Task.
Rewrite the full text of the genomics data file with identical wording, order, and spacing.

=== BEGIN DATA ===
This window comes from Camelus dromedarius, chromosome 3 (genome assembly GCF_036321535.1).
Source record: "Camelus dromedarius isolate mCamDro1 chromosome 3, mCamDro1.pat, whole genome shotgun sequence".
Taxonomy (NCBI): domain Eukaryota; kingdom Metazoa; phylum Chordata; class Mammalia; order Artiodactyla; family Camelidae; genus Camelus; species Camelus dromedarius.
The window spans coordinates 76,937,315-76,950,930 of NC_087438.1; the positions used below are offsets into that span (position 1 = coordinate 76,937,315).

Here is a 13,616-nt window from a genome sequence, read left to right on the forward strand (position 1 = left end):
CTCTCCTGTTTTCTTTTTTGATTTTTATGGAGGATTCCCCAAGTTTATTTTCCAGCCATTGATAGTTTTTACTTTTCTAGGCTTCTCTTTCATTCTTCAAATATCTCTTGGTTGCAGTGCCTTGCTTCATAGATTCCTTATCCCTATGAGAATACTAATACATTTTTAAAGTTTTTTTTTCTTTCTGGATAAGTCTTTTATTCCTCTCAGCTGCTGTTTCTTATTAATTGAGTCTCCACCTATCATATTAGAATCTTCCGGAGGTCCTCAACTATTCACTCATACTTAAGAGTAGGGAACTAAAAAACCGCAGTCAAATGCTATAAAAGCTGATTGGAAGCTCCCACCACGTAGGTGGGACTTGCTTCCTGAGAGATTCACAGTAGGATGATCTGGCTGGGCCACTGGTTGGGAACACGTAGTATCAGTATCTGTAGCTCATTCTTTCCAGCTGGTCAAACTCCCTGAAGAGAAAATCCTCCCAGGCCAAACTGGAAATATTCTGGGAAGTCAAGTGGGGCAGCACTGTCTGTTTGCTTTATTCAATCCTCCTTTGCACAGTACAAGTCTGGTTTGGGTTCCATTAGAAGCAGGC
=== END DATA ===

This window comes from Camelus dromedarius, chromosome 3 (genome assembly GCF_036321535.1).
Source record: "Camelus dromedarius isolate mCamDro1 chromosome 3, mCamDro1.pat, whole genome shotgun sequence".
Taxonomy (NCBI): domain Eukaryota; kingdom Metazoa; phylum Chordata; class Mammalia; order Artiodactyla; family Camelidae; genus Camelus; species Camelus dromedarius.
The window spans coordinates 76,937,315-76,950,930 of NC_087438.1; the positions used below are offsets into that span (position 1 = coordinate 76,937,315).

Here is a 13,616-nt window from a genome sequence, read left to right on the forward strand (position 1 = left end):
CTCTCCTGTTTTCTTTTTTGATTTTTATGGAGGATTCCCCAAGTTTATTTTCCAGCCATTGATAGTTTTTACTTTTCTAGGCTTCTCTTTCATTCTTCAAATATCTCTTGGTTGCAGTGCCTTGCTTCATAGATTCCTTATCCCTATGAGAATACTAATACATTTTTAAAGTTTTTTTTTCTTTCTGGATAAGTCTTTTATTCCTCTCAGCTGCTGTTTCTTATTAATTGAGTCTCCACCTATCATATTAGAATCTTCCGGAGGTCCTCAACTATTCACTCATACTTAAGAGTAGGGAACTAAAAAACCGCAGTCAAATGCTATAAAAGCTGATTGGAAGCTCCCACCACGTAGGTGGGACTTGCTTCCTGAGAGATTCACAGTAGGATGATCTGGCTGGGCCACTGGTTGGGAACACGTAGTATCAGTATCTGTAGCTCATTCTTTCCAGCTGGTCAAACTCCCTGAAGAGAAAATCCTCCCAGGCCAAACTGGAAATATTCTGGGAAGTCAAGTGGGGCAGCACTGTCTGTTTGCTTTATTCAATCCTCCTTTGCACAGTACAAGTCTGGTTTGGGTTCCATTAGAAGCAGGC